IRIS

Diisononyl phthalate (DINP)

CASRN 28553-12-0

  • Status: Diisononyl phthalate (DINP) is in step 1 at this time.

IRIS Toxicological Review of Diisononyl Phthalate (Dinp) (Preliminary Assessment Materials)

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Overview

In August 2014, EPA released the draft literature searches and associated search strategies, evidence tables, and exposure response arrays for DINP to obtain input from stakeholders and the public prior to developing the draft IRIS assessment. Specifically, EPA was interested in comments on the following:
  • Draft literature search strategies
    • The approach for identifying studies
    • The screening process for selecting pertinent studies
    • The resulting list of pertinent studies
  • Preliminary evidence tables
    • The process for selecting studies to include in evidence tables
    • The quality of the studies in the evidence tables
The literature search strategy, which describes the processes for identifying scientific literature, contains the studies that EPA considered and selected to include in the evidence tables. The preliminary evidence tables and exposure-response arrays present the key study data in a standardized format. The evidence tables summarize the available critical scientific literature. The exposure-response figures provide a graphical representation of the responses at different levels of exposure for each study in the evidence table.

Citation

U.S. EPA. IRIS Toxicological Review of Diisononyl Phthalate (Dinp) (Preliminary Assessment Materials). U.S. Environmental Protection Agency, Washington, DC, EPA/635/R-14/242, 2014.

Contact

James W. Avery,  Ph:  202-564-1494,  Email: avery.james@epa.gov

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Background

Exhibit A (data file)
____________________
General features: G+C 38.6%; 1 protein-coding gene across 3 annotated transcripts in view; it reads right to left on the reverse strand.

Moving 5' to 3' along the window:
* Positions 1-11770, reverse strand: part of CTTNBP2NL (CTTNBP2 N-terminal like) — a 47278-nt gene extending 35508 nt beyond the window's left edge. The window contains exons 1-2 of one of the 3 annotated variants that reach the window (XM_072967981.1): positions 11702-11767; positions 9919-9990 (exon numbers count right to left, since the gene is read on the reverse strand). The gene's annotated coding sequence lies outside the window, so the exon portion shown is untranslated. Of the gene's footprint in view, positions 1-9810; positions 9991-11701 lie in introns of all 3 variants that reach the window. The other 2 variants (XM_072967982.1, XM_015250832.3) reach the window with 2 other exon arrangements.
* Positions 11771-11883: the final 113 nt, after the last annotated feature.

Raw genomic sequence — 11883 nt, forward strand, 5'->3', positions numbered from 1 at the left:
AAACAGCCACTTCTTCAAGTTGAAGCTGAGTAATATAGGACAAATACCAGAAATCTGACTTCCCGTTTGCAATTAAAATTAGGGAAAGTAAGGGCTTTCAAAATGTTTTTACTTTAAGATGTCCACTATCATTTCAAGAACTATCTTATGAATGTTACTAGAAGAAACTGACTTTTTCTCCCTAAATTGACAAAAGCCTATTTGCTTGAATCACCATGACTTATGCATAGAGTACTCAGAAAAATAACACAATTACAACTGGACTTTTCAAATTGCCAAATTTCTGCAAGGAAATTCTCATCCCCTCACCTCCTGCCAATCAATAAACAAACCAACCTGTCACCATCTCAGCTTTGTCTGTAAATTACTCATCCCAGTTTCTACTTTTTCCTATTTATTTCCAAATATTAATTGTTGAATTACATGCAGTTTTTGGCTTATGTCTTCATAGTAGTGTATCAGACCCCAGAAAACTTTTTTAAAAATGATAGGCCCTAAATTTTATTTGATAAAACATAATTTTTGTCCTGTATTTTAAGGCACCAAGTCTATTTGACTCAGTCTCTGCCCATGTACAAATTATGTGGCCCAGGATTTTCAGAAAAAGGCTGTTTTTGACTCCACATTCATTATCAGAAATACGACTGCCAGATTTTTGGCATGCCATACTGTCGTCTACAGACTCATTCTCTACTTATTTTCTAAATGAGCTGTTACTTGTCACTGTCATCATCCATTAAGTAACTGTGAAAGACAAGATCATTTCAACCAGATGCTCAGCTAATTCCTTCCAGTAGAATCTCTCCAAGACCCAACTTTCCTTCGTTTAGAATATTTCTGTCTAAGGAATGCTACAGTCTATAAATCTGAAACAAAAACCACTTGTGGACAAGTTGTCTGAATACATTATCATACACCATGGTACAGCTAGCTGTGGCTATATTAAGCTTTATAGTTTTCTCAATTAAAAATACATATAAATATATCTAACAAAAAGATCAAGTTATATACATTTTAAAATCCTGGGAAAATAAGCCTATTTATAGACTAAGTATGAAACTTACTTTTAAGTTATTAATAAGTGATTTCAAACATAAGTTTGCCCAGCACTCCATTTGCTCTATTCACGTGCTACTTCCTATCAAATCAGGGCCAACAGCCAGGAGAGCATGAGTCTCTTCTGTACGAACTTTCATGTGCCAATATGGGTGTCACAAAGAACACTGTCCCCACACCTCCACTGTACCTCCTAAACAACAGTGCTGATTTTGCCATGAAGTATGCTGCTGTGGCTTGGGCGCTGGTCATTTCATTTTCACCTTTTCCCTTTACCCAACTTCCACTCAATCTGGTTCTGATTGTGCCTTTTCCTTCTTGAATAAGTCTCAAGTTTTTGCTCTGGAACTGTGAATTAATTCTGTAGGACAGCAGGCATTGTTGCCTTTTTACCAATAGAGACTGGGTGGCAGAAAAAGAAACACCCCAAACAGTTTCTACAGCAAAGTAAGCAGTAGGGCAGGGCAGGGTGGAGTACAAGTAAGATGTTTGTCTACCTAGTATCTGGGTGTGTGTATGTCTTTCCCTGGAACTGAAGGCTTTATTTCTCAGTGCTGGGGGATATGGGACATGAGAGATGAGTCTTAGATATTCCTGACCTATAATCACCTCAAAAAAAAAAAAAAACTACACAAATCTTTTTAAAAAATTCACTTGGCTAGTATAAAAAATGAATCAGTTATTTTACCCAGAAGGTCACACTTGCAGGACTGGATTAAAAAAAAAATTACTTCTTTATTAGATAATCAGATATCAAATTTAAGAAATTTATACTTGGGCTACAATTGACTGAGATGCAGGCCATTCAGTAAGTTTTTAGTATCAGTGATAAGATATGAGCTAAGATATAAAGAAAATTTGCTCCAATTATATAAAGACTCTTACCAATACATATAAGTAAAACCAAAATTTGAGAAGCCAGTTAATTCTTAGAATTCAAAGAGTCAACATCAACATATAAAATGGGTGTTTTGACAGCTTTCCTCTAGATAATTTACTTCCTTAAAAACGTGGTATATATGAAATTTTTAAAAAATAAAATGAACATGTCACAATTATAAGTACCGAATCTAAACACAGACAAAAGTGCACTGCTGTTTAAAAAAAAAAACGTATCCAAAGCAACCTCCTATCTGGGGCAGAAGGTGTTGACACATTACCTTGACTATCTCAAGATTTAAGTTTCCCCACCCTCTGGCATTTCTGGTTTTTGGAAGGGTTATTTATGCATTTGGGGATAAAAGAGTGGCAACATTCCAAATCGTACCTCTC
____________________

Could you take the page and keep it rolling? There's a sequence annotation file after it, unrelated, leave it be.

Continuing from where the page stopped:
DINP is used in the production of plastics to increase flexibility and is commonly present in products such as toys, vinyl swimming pools, vinyl containing furniture and clothes, flooring, gloves, drinking straws, garden hoses and sealants used in food packaging. Most DINP is used in PVC products, with less than 10% used in non-PVC products such as different types of rubber, inks, pigments, paints, lacquers, adhesives, and sealants.

The use of di-2-ethylhexyl phthalate (DEHP) has largely been replaced by DINP, though not in medical products. In 2008, the Consumer Product Safety Improvement Act (CPSIA) placed an interim ban on DINP in children’s toys and certain child care articles at concentrations greater than 0.1 percent. The Chronic Hazard Advisory Panel (CHAP) recommended that the interim ban on DINP be made permanent in children’s toys and child care products at level greater than 0.1%.

History/Chronology

Date Description
Aug 2014EPA released Preliminary Assessment Materials (draft literature searches and associated search strategies, evidence tables and exposure response arrays) in anticipation for discussion at an upcoming IRIS Public Science Meeting.
Oct 2014EPA discussed DINP at the October 2014 IRIS public science meeting.

Additional Information

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